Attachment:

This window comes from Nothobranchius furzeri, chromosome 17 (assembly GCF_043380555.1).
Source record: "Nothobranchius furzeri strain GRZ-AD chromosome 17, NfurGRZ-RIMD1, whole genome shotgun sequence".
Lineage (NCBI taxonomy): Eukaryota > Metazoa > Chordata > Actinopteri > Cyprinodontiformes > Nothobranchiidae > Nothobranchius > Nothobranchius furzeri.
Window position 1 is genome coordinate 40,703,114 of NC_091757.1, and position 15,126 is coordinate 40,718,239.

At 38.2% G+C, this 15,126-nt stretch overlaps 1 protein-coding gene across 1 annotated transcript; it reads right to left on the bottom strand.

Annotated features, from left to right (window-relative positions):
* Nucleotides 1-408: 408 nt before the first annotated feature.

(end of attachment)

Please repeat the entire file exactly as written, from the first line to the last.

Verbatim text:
This window comes from Nothobranchius furzeri, chromosome 17 (assembly GCF_043380555.1).
Source record: "Nothobranchius furzeri strain GRZ-AD chromosome 17, NfurGRZ-RIMD1, whole genome shotgun sequence".
Lineage (NCBI taxonomy): Eukaryota > Metazoa > Chordata > Actinopteri > Cyprinodontiformes > Nothobranchiidae > Nothobranchius > Nothobranchius furzeri.
Window position 1 is genome coordinate 40,703,114 of NC_091757.1, and position 15,126 is coordinate 40,718,239.

At 38.2% G+C, this 15,126-nt stretch overlaps 1 protein-coding gene across 1 annotated transcript; it reads right to left on the bottom strand.

Annotated features, from left to right (window-relative positions):
* Nucleotides 1-408: 408 nt before the first annotated feature.